10 Myths About Sharks to Bite in the You-Know-What

Don’t let your students learn the wrong kind of information!

sharks myths

Sharks are one of the most popular subjects when it comes to studying sea life. Yet there are still a lot of myths out there about them that can leave students confused or even scared! It’s time to set the record straight. The next time you do a shark unit in your classroom, make sure your students aren’t committing to memory these common myths!


MYTH 1: Sharks are huge.

There are so many sharks in the world—about 400+ species, and maybe even others that scientists have yet to discover. Most sharks are smaller than an average human. The next time you go on a field trip to an aquarium or museum, try to find a shark and really look at and discuss its size with your students.

This is a grey reef shark, which is about 6 feet on average.

MYTH 2: Sharks are dangerous.

Can sharks be dangerous? Sometimes—mostly when they’re scared. Are they usually dangerous? Not really. Have your students research “deadly animals” in the world and then report back with their results. We love this article about 25 things more likely to kill you than a shark, which includes coconuts, mosquitoes and cows.

MYTH 3: Shark attacks are common.

You should ALWAYS be aware of your surroundings when you’re in the ocean, but shark attacks aren’t really all that common. In the United States, there are just 16 attacks a year on average. Most are done by great white sharks.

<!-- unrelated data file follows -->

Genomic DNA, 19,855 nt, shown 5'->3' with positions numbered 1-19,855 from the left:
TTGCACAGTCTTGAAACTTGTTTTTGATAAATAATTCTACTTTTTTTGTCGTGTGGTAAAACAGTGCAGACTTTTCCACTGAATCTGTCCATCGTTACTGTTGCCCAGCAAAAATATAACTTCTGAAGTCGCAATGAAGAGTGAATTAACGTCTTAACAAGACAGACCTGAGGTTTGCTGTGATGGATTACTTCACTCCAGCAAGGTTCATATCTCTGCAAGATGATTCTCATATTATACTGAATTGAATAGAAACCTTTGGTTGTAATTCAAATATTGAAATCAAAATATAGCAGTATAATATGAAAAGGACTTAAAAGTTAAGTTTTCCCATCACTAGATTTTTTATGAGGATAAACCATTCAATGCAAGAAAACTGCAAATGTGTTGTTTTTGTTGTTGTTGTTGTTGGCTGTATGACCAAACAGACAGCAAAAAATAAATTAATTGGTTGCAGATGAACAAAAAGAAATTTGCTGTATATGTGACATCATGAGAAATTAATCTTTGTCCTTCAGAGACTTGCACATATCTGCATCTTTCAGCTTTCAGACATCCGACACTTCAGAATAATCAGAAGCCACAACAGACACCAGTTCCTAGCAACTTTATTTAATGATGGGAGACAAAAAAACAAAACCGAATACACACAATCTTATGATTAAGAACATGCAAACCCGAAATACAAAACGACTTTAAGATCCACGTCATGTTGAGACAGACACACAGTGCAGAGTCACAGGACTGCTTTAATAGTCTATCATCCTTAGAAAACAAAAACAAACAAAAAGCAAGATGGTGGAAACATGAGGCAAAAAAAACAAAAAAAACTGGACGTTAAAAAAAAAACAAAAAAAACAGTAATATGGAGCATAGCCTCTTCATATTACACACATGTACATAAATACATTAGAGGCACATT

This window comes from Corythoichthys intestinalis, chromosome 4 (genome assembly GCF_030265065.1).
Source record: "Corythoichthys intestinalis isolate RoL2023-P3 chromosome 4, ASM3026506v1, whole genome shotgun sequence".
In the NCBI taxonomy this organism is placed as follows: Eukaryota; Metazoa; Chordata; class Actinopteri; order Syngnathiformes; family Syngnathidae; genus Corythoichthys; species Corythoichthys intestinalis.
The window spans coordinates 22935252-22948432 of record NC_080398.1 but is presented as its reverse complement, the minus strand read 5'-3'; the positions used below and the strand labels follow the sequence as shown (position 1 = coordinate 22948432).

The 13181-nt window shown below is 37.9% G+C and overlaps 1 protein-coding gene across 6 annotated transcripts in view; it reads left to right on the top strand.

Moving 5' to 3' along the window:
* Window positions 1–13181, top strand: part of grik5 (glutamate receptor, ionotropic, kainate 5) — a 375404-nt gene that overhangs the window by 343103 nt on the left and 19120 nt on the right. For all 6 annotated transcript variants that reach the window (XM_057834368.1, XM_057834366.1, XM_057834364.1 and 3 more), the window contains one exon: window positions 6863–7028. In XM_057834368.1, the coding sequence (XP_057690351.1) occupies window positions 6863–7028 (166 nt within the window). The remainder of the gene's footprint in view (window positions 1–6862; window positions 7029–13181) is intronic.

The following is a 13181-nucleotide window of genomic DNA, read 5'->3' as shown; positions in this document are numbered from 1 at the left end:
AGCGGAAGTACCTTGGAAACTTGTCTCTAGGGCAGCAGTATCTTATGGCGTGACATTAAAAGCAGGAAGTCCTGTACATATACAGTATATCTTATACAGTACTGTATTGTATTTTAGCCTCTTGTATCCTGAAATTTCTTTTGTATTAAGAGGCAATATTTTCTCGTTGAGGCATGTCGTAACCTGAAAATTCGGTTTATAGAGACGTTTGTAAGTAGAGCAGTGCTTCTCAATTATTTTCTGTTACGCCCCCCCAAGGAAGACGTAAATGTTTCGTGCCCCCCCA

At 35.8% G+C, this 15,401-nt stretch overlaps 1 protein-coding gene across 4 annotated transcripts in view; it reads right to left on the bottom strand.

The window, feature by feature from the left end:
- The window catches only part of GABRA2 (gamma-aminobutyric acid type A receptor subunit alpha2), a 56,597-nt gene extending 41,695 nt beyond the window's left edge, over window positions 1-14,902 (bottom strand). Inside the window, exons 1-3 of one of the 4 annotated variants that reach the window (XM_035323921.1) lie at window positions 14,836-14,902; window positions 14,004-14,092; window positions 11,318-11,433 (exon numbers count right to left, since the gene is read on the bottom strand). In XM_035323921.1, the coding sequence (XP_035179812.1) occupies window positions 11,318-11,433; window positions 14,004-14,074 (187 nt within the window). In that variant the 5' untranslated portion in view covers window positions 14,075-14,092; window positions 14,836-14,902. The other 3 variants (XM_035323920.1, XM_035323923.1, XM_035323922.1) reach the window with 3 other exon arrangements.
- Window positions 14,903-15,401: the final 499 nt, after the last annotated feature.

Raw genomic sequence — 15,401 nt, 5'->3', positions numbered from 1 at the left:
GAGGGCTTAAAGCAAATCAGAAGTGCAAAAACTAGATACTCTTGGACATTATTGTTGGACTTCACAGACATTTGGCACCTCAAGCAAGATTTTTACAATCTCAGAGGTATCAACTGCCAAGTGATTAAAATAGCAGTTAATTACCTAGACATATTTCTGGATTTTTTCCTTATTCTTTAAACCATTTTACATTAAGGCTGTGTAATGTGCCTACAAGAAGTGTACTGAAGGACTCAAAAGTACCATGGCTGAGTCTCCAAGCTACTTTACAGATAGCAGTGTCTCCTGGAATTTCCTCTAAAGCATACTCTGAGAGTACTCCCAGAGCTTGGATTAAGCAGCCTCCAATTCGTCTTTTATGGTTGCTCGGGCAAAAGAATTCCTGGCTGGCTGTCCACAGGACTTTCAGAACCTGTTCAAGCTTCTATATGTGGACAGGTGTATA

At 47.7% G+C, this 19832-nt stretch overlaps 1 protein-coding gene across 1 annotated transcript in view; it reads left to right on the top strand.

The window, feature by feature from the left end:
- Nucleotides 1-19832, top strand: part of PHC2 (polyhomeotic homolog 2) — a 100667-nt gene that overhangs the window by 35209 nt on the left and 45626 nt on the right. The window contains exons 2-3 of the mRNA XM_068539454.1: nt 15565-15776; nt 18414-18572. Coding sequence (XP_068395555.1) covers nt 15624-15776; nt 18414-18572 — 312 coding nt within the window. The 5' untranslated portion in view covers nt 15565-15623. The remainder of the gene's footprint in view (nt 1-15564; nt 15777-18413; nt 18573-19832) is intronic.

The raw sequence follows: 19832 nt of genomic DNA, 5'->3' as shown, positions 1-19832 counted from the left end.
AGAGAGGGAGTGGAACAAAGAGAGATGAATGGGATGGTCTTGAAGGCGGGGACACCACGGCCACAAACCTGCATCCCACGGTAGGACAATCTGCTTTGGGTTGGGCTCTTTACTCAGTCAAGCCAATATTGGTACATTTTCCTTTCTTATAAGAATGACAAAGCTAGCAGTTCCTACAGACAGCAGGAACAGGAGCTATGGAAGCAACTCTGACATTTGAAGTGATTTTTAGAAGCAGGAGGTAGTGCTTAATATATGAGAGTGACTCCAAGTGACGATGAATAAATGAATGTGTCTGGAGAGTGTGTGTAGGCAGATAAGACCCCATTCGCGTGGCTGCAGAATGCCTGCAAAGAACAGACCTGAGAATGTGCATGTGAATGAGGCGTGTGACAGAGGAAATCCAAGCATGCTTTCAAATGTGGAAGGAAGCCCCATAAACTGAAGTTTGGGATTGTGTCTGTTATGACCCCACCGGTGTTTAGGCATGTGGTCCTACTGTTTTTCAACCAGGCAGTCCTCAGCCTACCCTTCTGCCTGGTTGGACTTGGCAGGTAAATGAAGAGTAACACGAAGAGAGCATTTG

This is a great white shark, which is the species featured in Jaws.

MYTH 4: Sharks like to eat people.

There’s a misconception that all sharks eat meat, therefore they want to eat people. While many sharks are carnivores, preying on both large and small marine life as part of their daily diet, there are some that don’t eat meat at all. The whale shark is the largest shark in the world, and it actually eats plankton!

The largest whale shark on record was 41 feet!

MYTH 5: Sharks are scary.

Humans seem to love being scared by sharks. Good ol’ Jaws and the creepy music helped popularize that, but the truth is sharks shouldn’t be seen as scary. They are fascinating, amazing, beautiful creatures. Have your students research some of those cool and fascinating facts to share with their peers.

Hammerhead sharks are some of the coolest around!

MYTH 6: Sharks only live in the ocean.

Get ready to have your mind blown! While most sharks do live in saltwater (aka the oceans), there are some that live in freshwater. For instance, bull sharks live in both ocean and fresh water. They have this amazing ability called osmoregulation—it’s pretty cool. Look it up with your students!

MYTH 7: Sharks aren’t very smart.

If you want to give your students a compliment, tell them they’re as smart as a shark! These creatures are some of the smartest in the ocean. Check out this article that backs this up.

This is a thresher shark, which lives deep in the ocean.

MYTH 8: Sharks hang out at the top of the water.

This is another myth that stems from movies—you know, the shark fin snaking through the water menacingly! But most sharks don’t stick around the surface. You’ll probably never see them up close because they’re deep down in the water.

It’s not actually that common to see a shark fin like this out of water.

MYTH 9: Sharks have a terrible sense of smell.

Wait—where did this myth come from? It’s a terrible one and not true at all. They have an excellent sense of smell and can sometimes detect prey up to one-fourth of a mile away.

MYTH 10: Sharks lay eggs.

This one is true … and not true. Yes, some sharks lay eggs, but then others give birth live! Have your students research this to do a compare-contrast between species.

This will eventually be a common dogshark.

 

Stacy Tornio

Posted by Stacy Tornio

Stacy Tornio is a senior editor with WeAreTeachers. Nearly everyone in her family is a teacher. So she decided to be rebellious and write about teachers instead.